And, regarding the lives of the nuns (these words spoken by Waddington, who has befriended Kitty in the cholera-infested town of Mei-tan-fu): "I wonder if it matters that what they have aimed at is illusion. Their lives are in themselves beautiful. I have an idea that the only thing which makes it possible to regard this world we live in without disgust is the beauty which now and then men create out of chaos. The pictures they paint, the music they compose, the books they write, and the lives they lead. Of all these the richest in beauty is the beautiful life. That is the perfect work of art."

This is a deceptively simple tale. Kitty, a beautiful and shallow English woman, impulsively marries bacteriologist Walter and cuckolds him only a couple of years into their dismally boring marriage. He discovers her infidelity and punishes her by forcing her to accompany him to a town caught in the deadly grip of a cholera epidemic. There, he works tirelessly to help the suffering populace while Kitty watches from the sidelines, gradually learning that there are multiple viewpoints on any man's character, most notably those of her husband and lover. Disguised as a tragic romance, this novel is an existential contemplation of love, fidelity, duty, and the search for meaning in life.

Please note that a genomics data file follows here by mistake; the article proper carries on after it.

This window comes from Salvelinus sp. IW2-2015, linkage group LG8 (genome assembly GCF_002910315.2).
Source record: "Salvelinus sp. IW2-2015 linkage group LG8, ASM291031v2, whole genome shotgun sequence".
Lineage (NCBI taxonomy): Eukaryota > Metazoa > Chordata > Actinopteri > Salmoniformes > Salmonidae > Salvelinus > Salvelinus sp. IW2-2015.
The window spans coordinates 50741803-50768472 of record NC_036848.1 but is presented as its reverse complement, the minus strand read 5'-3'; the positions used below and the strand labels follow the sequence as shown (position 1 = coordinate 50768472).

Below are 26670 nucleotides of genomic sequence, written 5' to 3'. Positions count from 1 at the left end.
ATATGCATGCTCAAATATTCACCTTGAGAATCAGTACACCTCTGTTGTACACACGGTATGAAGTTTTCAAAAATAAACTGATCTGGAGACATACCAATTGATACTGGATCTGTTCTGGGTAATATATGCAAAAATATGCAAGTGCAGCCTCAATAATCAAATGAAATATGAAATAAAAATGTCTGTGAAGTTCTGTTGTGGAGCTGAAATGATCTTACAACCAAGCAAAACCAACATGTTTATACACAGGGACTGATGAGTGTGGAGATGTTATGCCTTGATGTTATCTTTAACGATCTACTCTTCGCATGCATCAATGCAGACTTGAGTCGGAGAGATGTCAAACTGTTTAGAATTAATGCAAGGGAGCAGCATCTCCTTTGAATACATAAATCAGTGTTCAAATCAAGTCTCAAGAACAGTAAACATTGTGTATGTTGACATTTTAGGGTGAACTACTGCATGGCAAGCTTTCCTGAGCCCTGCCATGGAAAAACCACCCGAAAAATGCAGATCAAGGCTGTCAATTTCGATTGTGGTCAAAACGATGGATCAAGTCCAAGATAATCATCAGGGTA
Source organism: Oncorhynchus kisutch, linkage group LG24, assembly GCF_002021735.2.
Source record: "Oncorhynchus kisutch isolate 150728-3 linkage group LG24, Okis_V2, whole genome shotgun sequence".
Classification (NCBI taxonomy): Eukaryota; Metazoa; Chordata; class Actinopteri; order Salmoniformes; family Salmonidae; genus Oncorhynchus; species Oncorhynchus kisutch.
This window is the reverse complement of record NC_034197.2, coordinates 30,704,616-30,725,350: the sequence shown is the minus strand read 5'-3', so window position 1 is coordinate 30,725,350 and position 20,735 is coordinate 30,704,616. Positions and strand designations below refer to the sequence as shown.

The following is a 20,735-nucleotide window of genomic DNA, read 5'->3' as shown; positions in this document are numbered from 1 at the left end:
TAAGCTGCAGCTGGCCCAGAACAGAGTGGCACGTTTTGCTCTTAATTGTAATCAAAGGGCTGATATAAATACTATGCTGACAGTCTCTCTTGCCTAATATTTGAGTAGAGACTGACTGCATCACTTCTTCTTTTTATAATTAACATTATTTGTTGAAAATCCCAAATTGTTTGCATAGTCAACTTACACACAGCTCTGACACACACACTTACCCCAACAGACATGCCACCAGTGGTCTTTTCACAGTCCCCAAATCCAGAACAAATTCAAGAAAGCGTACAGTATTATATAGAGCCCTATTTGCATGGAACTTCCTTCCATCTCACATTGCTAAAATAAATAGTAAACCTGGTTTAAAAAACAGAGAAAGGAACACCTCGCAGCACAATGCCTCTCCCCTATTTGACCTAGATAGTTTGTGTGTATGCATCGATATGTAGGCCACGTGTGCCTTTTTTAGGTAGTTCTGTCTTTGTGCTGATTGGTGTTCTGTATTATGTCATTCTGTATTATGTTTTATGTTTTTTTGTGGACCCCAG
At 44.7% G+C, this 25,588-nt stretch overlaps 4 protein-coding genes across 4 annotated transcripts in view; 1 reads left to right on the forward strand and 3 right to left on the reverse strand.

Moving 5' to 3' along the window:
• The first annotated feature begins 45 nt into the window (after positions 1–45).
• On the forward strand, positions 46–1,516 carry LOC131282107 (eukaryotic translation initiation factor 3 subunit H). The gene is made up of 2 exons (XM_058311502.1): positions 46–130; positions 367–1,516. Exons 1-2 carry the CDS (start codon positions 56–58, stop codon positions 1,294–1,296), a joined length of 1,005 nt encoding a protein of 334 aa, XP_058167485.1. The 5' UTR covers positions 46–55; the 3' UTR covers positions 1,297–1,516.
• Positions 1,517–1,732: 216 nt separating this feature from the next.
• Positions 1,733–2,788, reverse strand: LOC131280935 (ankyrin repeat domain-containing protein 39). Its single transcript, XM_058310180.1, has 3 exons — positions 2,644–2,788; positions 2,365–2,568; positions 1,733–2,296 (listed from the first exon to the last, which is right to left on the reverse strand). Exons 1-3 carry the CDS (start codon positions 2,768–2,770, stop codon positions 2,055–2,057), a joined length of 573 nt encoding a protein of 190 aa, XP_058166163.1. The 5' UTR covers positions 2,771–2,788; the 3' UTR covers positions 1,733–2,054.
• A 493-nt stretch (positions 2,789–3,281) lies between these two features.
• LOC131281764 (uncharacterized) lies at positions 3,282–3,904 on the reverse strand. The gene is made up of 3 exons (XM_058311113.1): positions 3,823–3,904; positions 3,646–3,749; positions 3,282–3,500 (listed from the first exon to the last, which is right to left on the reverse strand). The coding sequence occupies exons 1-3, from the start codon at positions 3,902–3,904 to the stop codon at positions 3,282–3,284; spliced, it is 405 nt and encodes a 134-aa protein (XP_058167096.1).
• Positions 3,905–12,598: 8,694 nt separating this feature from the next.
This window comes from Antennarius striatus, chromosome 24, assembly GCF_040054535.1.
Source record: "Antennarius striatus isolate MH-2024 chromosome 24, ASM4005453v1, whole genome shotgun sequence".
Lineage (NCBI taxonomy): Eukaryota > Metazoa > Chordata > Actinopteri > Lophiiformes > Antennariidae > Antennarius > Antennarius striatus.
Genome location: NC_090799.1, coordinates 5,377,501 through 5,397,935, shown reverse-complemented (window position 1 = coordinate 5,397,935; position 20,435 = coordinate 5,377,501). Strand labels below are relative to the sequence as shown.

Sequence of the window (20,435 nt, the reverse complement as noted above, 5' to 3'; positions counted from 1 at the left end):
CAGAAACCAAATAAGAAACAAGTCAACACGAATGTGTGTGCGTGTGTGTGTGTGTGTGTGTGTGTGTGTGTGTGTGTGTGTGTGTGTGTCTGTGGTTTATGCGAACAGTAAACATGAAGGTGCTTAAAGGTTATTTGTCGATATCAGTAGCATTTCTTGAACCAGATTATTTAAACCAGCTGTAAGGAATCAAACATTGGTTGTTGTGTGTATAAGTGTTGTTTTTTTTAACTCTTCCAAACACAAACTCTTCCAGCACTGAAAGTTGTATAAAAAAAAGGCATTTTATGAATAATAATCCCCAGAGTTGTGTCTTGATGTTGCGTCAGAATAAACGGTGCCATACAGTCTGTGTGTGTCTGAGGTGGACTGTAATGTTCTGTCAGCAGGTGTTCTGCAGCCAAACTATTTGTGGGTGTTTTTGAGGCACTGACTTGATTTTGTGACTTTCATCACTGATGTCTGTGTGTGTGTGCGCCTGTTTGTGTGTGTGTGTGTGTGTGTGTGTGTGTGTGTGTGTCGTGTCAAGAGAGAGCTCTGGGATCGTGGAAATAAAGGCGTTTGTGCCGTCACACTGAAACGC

Why 4.5 stars? I cringed at the racism of Maugham's descriptions of the Chinese people and tried to remind myself that this novel was written in the 1920s and that Maugham was representing accurately how Kitty and her peers would feel about the Chinese people among whom they lived. Still, it took some effort to overlook the degrading choice of words and I can't give 5 stars to any novel, regardless of when written, that requires me to dig that deeply to suspend my judgment. ( )
2 vote EBT1002 | Apr 24, 2015 |
What a fantastic story! Maugham's writing is fabulous, his prose, quote worthy and his timing, impeccable. How strange that the reader is plunged into a puzzling turmoil from the start which ultimately defines the entire book. Yet, in today's world of books being 900 + pages long or need to be told in trilogies, it is a welcome surprise. It is a story of duty. Duty to love others who do not love you and the duty to care for others who love you but you are unable to love in return. Just an amazing and memorable book. ( )
  Carmenere | Apr 11, 2015 |